Global monthly wages grew by 1.2% in 2011, down from 2.1% in 2010 and 3% in 2007, according to a report by the International Labour Organisation (ILO).
The Global wage report 2012/13 found that, although wage growth in developing countries suffered a double-dip with a forecast of zero percent in 2012, in parts of the world, such as Latin America, the Caribbean, Africa and Asia, wage growth remained positive throughout the financial crisis.
The report found that, between 2000 and 2011, real average wages globally grew by just under a quarter. In Asia, wages doubled during this period, and in Eastern Europe and Central Asia wages nearly tripled.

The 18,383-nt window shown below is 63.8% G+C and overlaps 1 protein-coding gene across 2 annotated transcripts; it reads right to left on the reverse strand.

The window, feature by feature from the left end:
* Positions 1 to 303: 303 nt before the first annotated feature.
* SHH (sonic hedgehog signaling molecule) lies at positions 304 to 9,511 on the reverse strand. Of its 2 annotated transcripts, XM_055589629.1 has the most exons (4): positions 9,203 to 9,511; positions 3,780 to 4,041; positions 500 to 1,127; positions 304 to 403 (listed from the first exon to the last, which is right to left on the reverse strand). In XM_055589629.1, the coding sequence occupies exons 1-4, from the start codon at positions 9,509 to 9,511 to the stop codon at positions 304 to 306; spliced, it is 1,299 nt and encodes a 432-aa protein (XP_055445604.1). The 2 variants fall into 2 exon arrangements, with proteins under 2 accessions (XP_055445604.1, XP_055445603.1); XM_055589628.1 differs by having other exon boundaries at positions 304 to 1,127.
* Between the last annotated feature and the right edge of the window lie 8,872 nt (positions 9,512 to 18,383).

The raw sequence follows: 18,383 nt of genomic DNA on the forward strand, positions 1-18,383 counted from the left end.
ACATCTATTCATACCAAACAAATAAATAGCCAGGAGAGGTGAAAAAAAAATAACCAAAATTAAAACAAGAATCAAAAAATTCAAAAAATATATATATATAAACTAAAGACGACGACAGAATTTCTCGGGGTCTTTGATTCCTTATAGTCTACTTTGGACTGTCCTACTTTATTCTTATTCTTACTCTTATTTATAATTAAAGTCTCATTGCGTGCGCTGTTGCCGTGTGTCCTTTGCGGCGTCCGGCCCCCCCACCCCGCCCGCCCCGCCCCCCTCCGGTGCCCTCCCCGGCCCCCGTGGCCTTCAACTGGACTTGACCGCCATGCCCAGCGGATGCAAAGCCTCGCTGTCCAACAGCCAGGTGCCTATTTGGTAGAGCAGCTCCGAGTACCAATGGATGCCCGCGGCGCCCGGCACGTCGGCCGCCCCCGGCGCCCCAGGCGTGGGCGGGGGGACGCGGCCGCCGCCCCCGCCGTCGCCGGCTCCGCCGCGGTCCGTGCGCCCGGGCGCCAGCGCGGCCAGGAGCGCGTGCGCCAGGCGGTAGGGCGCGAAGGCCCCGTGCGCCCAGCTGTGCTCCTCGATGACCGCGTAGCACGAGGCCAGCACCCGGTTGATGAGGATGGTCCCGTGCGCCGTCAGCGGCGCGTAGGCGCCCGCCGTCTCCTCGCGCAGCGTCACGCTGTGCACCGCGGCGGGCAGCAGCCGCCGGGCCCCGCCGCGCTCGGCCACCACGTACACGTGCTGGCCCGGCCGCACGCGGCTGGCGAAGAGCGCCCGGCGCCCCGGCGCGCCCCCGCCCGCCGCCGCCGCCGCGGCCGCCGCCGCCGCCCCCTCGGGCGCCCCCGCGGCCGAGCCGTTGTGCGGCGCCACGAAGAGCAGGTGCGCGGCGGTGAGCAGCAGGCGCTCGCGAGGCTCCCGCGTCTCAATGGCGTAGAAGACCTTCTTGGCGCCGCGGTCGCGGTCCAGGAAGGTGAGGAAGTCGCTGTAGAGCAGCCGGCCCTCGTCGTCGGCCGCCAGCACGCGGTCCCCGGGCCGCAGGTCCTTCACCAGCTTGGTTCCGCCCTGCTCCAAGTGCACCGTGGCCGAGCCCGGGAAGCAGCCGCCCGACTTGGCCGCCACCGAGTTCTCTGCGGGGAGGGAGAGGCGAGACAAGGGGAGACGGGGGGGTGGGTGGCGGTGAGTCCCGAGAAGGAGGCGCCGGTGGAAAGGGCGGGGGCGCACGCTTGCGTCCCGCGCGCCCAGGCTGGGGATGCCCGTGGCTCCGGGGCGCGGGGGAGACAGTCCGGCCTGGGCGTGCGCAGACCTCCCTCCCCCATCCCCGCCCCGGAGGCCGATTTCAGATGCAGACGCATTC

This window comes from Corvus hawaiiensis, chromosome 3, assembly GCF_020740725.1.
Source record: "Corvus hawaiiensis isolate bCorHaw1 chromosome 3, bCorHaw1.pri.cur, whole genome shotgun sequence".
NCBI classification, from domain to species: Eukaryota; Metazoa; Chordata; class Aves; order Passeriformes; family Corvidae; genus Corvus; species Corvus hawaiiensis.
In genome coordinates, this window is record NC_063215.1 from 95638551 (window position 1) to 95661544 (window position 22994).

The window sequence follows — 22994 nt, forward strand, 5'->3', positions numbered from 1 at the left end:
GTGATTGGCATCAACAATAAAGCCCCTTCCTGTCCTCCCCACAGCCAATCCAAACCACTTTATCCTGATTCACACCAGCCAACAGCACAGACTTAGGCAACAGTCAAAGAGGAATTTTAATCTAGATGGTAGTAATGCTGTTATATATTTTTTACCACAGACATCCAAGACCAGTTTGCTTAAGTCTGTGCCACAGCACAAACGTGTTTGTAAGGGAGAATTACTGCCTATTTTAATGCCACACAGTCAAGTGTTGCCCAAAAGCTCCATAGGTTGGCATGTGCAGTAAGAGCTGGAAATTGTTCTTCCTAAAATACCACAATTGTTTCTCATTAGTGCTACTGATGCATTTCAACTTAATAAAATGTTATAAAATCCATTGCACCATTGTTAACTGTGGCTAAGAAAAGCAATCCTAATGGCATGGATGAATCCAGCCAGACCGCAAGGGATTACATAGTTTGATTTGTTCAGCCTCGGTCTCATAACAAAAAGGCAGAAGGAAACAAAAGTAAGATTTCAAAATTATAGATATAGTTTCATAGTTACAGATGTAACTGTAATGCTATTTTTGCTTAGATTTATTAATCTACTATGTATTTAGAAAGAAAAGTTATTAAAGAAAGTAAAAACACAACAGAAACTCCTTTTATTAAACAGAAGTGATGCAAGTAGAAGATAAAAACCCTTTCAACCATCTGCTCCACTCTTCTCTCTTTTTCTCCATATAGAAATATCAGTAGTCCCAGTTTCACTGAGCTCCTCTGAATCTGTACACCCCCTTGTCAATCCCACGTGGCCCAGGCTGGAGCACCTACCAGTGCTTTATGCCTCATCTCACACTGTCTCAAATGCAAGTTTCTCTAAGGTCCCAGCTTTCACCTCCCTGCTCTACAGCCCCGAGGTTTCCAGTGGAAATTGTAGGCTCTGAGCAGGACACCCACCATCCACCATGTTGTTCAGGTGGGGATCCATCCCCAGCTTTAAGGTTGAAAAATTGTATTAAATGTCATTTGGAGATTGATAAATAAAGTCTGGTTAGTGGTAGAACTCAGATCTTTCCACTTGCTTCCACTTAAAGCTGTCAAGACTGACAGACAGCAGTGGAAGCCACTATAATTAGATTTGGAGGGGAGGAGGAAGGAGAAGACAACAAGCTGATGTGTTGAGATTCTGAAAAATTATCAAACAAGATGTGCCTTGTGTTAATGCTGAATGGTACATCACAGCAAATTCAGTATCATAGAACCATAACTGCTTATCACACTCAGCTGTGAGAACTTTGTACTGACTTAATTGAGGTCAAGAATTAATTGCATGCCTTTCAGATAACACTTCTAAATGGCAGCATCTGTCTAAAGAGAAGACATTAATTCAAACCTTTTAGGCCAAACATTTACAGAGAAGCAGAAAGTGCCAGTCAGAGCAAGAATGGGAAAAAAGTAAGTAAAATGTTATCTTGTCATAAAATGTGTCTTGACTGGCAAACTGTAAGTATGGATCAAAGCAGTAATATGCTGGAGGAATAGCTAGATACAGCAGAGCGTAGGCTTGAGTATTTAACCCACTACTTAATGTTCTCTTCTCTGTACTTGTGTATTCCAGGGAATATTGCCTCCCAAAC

The report also found that wages have grown at a slower pace than labour productivity, which the ILO said means that employees are benefiting less from the work they are doing, while the owners of capital are benefiting more. In developed countries, labour productivity has increased more than twice as much as wages since 1999.
Guy Ryder, director-general at the ILO, said: “This report clearly shows that, in many countries, the crisis has had a strong impact on wages and, by extension, workers. But the impact was not uniform.”